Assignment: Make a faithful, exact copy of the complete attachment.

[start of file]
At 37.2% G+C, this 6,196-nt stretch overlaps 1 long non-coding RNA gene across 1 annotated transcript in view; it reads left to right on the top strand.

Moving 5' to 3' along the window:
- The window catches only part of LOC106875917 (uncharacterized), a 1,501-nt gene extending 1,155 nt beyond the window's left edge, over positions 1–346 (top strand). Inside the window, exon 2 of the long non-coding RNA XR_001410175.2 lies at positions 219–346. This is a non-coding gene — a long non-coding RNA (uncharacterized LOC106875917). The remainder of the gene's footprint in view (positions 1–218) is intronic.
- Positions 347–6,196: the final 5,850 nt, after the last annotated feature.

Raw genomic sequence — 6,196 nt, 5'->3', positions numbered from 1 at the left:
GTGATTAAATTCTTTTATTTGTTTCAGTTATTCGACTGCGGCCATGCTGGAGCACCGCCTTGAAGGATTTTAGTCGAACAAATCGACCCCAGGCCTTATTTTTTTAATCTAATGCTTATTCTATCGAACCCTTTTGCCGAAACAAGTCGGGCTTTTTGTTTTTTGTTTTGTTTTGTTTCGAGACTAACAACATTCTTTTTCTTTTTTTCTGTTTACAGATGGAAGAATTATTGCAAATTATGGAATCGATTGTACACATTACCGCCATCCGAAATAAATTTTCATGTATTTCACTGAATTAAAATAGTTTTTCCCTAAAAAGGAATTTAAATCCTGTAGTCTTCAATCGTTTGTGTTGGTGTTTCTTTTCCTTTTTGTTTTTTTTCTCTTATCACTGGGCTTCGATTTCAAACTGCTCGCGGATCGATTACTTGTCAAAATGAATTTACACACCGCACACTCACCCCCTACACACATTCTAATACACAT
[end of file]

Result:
At 37.2% G+C, this 6,196-nt stretch overlaps 1 long non-coding RNA gene across 1 annotated transcript in view; it reads left to right on the top strand.

Moving 5' to 3' along the window:
- The window catches only part of LOC106875917 (uncharacterized), a 1,501-nt gene extending 1,155 nt beyond the window's left edge, over positions 1–346 (top strand). Inside the window, exon 2 of the long non-coding RNA XR_001410175.2 lies at positions 219–346. This is a non-coding gene — a long non-coding RNA (uncharacterized LOC106875917). The remainder of the gene's footprint in view (positions 1–218) is intronic.
- Positions 347–6,196: the final 5,850 nt, after the last annotated feature.

Raw genomic sequence — 6,196 nt, 5'->3', positions numbered from 1 at the left:
GTGATTAAATTCTTTTATTTGTTTCAGTTATTCGACTGCGGCCATGCTGGAGCACCGCCTTGAAGGATTTTAGTCGAACAAATCGACCCCAGGCCTTATTTTTTTAATCTAATGCTTATTCTATCGAACCCTTTTGCCGAAACAAGTCGGGCTTTTTGTTTTTTGTTTTGTTTTGTTTCGAGACTAACAACATTCTTTTTCTTTTTTTCTGTTTACAGATGGAAGAATTATTGCAAATTATGGAATCGATTGTACACATTACCGCCATCCGAAATAAATTTTCATGTATTTCACTGAATTAAAATAGTTTTTCCCTAAAAAGGAATTTAAATCCTGTAGTCTTCAATCGTTTGTGTTGGTGTTTCTTTTCCTTTTTGTTTTTTTTCTCTTATCACTGGGCTTCGATTTCAAACTGCTCGCGGATCGATTACTTGTCAAAATGAATTTACACACCGCACACTCACCCCCTACACACATTCTAATACACAT